Spaghetti Caccio e Pepe

This a very ancient traditional pasta cooked by shepherds and is one of the simplest of all pastas. There and many recipes on line but this one, if made as recommended, avoids the parmesan clumping rather than becoming creamy. It is claimed that the starch from the pasta water and cheese aid the cheese to become creamy rather than split and clump. In Italian Caccio means cheese and Pepe means pepper so Caccio e Pepe means cheese and pepper. The technique used in this recipe is credited to Tony Mantuano at where a video can be found.


For 1 Continued...
3 - 5 tbspn olive oil 1 tspn black pepper
100 gm dry spaghetti (see note 1) 30 gm parmesan (see note 2)


Cooking - 10 - 12 min

  1. Heat the oil in a suitable pan (toasting pan) and toast the black pepper over a medium heat for 2 min, then turn off the heat.
  2. After the pepper has been toasted start to boil the pasta in salted water, stirring regularly, for 9 min.
  3. Use a bowl (see note 3) (tossing bowl) large enough to allow easy tossing of the pasta and add about 2 tbspn of olive oil and set aside.
  4. After the pasta has been boiling for 8 min remove about 70 ml of pasta water and add it to the oil/pepper pan (toasting pan).
  5. Tip a little of the pepper/oil/pasta water from the toasting pan into the tossing bowl with its oil.
  6. When the pasta is cooked, reserve some of the pasta water in case it is needed later (unlikely), then drain and add the pasta to the tossing bowl.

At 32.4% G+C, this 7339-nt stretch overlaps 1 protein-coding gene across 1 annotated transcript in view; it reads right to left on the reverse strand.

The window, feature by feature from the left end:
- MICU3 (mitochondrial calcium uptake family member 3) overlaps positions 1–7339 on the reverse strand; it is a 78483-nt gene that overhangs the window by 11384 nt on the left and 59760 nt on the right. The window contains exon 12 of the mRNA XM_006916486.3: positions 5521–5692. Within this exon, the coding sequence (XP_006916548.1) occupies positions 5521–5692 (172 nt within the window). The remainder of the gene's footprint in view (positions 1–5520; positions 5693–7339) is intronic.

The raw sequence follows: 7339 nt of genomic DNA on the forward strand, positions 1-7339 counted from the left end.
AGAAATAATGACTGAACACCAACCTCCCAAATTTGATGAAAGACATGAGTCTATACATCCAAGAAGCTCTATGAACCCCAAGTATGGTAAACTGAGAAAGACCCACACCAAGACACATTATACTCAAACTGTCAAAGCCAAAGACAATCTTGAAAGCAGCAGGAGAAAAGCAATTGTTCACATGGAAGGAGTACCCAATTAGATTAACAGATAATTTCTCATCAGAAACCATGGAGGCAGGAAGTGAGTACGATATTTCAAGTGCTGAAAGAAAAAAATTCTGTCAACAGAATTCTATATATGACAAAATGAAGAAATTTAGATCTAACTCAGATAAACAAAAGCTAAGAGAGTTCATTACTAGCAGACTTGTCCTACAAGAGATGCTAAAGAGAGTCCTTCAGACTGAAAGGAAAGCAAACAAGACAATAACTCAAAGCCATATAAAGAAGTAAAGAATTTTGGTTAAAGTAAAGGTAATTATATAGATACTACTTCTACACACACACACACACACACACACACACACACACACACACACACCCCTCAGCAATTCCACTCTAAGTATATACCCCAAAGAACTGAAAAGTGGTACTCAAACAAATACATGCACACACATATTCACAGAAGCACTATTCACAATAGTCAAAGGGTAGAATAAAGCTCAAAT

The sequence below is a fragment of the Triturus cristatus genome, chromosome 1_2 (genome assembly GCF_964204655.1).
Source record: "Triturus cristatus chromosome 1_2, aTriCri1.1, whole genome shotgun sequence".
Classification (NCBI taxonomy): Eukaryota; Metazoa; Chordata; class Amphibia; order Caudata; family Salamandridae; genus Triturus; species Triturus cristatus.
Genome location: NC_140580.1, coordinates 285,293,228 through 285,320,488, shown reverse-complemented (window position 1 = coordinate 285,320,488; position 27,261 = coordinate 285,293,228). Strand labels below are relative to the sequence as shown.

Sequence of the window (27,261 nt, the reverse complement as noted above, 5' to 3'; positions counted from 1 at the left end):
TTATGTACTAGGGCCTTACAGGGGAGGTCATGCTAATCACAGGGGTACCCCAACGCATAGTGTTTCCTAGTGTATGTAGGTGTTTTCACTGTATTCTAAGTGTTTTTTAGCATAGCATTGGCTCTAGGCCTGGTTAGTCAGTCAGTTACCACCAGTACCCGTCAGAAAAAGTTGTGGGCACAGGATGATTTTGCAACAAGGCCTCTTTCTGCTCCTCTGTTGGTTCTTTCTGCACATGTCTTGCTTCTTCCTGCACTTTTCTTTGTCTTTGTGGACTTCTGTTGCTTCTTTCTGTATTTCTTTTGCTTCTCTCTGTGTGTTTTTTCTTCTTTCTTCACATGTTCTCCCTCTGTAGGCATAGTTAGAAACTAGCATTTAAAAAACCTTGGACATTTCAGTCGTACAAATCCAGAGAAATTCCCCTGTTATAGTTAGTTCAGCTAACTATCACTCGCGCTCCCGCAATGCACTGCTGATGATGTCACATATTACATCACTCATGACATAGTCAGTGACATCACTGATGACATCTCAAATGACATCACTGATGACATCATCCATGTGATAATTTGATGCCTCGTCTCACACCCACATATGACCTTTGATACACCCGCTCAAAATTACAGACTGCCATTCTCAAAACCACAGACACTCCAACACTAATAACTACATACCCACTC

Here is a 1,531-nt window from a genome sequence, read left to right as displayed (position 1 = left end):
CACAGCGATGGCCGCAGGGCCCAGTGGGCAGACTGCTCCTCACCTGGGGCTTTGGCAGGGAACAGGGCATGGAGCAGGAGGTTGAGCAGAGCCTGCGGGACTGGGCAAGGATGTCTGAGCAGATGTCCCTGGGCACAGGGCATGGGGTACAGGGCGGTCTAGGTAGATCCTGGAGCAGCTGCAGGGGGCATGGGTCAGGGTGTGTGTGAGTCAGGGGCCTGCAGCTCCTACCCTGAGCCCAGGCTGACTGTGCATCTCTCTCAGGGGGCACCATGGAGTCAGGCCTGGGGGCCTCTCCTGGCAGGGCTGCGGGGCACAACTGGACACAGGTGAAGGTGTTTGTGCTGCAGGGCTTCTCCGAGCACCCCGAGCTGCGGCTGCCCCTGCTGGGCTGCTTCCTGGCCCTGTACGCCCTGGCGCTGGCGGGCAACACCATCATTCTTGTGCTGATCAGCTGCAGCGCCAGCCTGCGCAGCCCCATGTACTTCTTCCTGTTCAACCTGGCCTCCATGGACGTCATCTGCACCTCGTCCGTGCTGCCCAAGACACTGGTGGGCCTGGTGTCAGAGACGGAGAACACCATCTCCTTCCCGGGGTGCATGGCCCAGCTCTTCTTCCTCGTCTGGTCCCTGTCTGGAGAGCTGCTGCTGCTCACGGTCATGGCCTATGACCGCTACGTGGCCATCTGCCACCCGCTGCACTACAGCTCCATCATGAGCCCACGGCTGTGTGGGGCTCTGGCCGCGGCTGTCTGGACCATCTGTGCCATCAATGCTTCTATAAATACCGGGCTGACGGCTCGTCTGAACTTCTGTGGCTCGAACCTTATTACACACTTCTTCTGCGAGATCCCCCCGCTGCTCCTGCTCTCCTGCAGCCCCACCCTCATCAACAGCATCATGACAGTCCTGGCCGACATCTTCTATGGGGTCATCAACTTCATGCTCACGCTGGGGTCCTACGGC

7. Add the rest of the pepper water from the roasting pan to the tossing bowl and stir/toss the pasta well (2 forks are good) to allow the pasta to absorb some of the liquid.
  8. Add half of the parmesan to the tossing bowl and stir/toss well until the parmesan turns creamy and coats the pasta.
  9. Add the rest of the parmesan and continue stirring/tossing until the sauce thickens and becomes even more creamy - although unlikely, some reserved pasta water can be added if needed.


  1. Serve with a grating of parmesan.


(1) The pasta needs to be 'al dente' about 9 min (the recommended packet times are usually too long).
(2) Pecorino Romano is traditionally used but Parmesan, as used here, also works well.
(3) I have more success with a flat bottomed bowl/dish to do stirring/tossing of the pasta - when I used a round bottomed bowl the cheese clumped up.
I'd like to know if you enjoyed this so please email – also feel free to ask for help.
The main ingredients
Enlarge image

The finished meal

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